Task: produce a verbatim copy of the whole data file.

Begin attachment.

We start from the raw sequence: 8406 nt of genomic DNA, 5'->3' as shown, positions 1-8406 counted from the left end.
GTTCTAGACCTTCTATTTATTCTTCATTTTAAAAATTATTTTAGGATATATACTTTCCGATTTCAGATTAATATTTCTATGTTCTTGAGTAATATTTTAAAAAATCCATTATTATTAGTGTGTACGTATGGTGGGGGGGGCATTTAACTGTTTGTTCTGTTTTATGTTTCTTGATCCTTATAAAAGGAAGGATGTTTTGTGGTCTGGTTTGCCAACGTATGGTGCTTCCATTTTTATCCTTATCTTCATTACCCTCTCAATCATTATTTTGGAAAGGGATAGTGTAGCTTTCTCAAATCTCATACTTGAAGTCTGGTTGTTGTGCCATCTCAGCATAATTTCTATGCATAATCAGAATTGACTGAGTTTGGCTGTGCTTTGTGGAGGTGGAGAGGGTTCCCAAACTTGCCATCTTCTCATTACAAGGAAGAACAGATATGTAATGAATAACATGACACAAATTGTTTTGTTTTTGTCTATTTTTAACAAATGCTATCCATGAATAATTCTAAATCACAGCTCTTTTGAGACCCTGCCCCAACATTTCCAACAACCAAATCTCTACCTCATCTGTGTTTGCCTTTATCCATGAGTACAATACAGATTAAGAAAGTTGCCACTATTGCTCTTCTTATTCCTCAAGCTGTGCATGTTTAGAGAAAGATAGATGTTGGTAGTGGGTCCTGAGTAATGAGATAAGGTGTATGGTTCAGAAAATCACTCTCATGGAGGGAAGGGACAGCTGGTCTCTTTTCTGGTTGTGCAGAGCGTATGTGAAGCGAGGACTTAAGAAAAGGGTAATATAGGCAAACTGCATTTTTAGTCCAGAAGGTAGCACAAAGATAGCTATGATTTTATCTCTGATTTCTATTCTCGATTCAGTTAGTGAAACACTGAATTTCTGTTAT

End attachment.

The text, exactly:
We start from the raw sequence: 8406 nt of genomic DNA, 5'->3' as shown, positions 1-8406 counted from the left end.
GTTCTAGACCTTCTATTTATTCTTCATTTTAAAAATTATTTTAGGATATATACTTTCCGATTTCAGATTAATATTTCTATGTTCTTGAGTAATATTTTAAAAAATCCATTATTATTAGTGTGTACGTATGGTGGGGGGGGCATTTAACTGTTTGTTCTGTTTTATGTTTCTTGATCCTTATAAAAGGAAGGATGTTTTGTGGTCTGGTTTGCCAACGTATGGTGCTTCCATTTTTATCCTTATCTTCATTACCCTCTCAATCATTATTTTGGAAAGGGATAGTGTAGCTTTCTCAAATCTCATACTTGAAGTCTGGTTGTTGTGCCATCTCAGCATAATTTCTATGCATAATCAGAATTGACTGAGTTTGGCTGTGCTTTGTGGAGGTGGAGAGGGTTCCCAAACTTGCCATCTTCTCATTACAAGGAAGAACAGATATGTAATGAATAACATGACACAAATTGTTTTGTTTTTGTCTATTTTTAACAAATGCTATCCATGAATAATTCTAAATCACAGCTCTTTTGAGACCCTGCCCCAACATTTCCAACAACCAAATCTCTACCTCATCTGTGTTTGCCTTTATCCATGAGTACAATACAGATTAAGAAAGTTGCCACTATTGCTCTTCTTATTCCTCAAGCTGTGCATGTTTAGAGAAAGATAGATGTTGGTAGTGGGTCCTGAGTAATGAGATAAGGTGTATGGTTCAGAAAATCACTCTCATGGAGGGAAGGGACAGCTGGTCTCTTTTCTGGTTGTGCAGAGCGTATGTGAAGCGAGGACTTAAGAAAAGGGTAATATAGGCAAACTGCATTTTTAGTCCAGAAGGTAGCACAAAGATAGCTATGATTTTATCTCTGATTTCTATTCTCGATTCAGTTAGTGAAACACTGAATTTCTGTTAT